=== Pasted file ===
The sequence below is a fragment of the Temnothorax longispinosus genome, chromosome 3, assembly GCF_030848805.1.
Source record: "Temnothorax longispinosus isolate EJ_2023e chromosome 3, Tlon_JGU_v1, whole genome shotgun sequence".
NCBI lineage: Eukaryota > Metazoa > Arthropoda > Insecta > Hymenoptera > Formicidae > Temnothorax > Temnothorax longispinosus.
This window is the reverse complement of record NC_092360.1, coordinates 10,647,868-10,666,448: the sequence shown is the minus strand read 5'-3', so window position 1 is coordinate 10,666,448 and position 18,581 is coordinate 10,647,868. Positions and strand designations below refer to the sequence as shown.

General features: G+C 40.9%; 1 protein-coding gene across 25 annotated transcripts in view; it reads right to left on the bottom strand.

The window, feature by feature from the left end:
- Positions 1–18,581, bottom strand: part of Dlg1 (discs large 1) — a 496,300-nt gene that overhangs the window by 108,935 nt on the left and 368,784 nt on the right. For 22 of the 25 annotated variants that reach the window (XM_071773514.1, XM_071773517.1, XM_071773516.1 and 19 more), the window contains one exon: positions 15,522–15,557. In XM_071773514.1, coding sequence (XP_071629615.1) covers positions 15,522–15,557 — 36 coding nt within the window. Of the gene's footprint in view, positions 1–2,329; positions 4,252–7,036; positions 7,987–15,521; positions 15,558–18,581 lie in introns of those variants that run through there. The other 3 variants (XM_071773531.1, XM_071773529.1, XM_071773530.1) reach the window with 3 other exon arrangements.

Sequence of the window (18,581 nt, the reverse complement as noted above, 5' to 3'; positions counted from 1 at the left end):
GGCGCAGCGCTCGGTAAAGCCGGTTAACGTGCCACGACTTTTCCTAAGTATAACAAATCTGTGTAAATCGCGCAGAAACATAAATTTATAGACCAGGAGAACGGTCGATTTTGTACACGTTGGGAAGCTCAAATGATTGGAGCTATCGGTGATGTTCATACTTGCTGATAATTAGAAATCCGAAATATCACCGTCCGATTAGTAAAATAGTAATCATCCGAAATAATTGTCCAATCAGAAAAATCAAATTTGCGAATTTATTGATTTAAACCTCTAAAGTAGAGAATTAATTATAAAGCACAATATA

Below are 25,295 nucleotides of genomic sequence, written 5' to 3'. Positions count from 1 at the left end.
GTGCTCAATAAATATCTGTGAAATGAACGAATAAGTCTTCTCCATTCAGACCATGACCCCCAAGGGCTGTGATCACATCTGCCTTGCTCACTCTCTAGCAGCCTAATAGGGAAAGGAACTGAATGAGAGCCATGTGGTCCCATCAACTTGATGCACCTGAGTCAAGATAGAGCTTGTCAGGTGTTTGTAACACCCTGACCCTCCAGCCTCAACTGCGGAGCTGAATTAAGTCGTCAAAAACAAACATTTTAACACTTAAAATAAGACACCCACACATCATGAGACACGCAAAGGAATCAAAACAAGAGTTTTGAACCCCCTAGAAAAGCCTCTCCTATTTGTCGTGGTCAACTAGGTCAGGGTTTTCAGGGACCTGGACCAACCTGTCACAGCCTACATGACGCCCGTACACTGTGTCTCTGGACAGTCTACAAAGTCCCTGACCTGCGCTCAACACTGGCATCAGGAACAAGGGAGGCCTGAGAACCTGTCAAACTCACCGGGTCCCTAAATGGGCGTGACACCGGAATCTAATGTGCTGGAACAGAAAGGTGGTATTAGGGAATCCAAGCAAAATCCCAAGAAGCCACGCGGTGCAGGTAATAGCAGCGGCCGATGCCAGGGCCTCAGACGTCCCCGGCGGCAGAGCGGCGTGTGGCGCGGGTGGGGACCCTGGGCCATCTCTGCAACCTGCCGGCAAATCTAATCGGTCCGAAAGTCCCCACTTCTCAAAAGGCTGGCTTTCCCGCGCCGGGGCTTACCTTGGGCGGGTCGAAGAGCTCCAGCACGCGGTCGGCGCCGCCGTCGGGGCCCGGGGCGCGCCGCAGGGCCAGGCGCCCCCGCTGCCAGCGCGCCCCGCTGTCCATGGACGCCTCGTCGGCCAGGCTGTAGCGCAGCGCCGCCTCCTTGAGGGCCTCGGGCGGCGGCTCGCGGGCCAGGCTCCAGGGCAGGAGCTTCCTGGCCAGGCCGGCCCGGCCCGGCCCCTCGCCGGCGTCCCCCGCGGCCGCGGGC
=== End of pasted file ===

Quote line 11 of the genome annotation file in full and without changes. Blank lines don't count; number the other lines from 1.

GTGCTCAATAAATATCTGTGAAATGAACGAATAAGTCTTCTCCATTCAGACCATGACCCCCAAGGGCTGTGATCACATCTGCCTTGCTCACTCTCTAGCAGCCTAATAGGGAAAGGAACTGAATGAGAGCCATGTGGTCCCATCAACTTGATGCACCTGAGTCAAGATAGAGCTTGTCAGGTGTTTGTAACACCCTGACCCTCCAGCCTCAACTGCGGAGCTGAATTAAGTCGTCAAAAACAAACATTTTAACACTTAAAATAAGACACCCACACATCATGAGACACGCAAAGGAATCAAAACAAGAGTTTTGAACCCCCTAGAAAAGCCTCTCCTATTTGTCGTGGTCAACTAGGTCAGGGTTTTCAGGGACCTGGACCAACCTGTCACAGCCTACATGACGCCCGTACACTGTGTCTCTGGACAGTCTACAAAGTCCCTGACCTGCGCTCAACACTGGCATCAGGAACAAGGGAGGCCTGAGAACCTGTCAAACTCACCGGGTCCCTAAATGGGCGTGACACCGGAATCTAATGTGCTGGAACAGAAAGGTGGTATTAGGGAATCCAAGCAAAATCCCAAGAAGCCACGCGGTGCAGGTAATAGCAGCGGCCGATGCCAGGGCCTCAGACGTCCCCGGCGGCAGAGCGGCGTGTGGCGCGGGTGGGGACCCTGGGCCATCTCTGCAACCTGCCGGCAAATCTAATCGGTCCGAAAGTCCCCACTTCTCAAAAGGCTGGCTTTCCCGCGCCGGGGCTTACCTTGGGCGGGTCGAAGAGCTCCAGCACGCGGTCGGCGCCGCCGTCGGGGCCCGGGGCGCGCCGCAGGGCCAGGCGCCCCCGCTGCCAGCGCGCCCCGCTGTCCATGGACGCCTCGTCGGCCAGGCTGTAGCGCAGCGCCGCCTCCTTGAGGGCCTCGGGCGGCGGCTCGCGGGCCAGGCTCCAGGGCAGGAGCTTCCTGGCCAGGCCGGCCCGGCCCGGCCCCTCGCCGGCGTCCCCCGCGGCCGCGGGC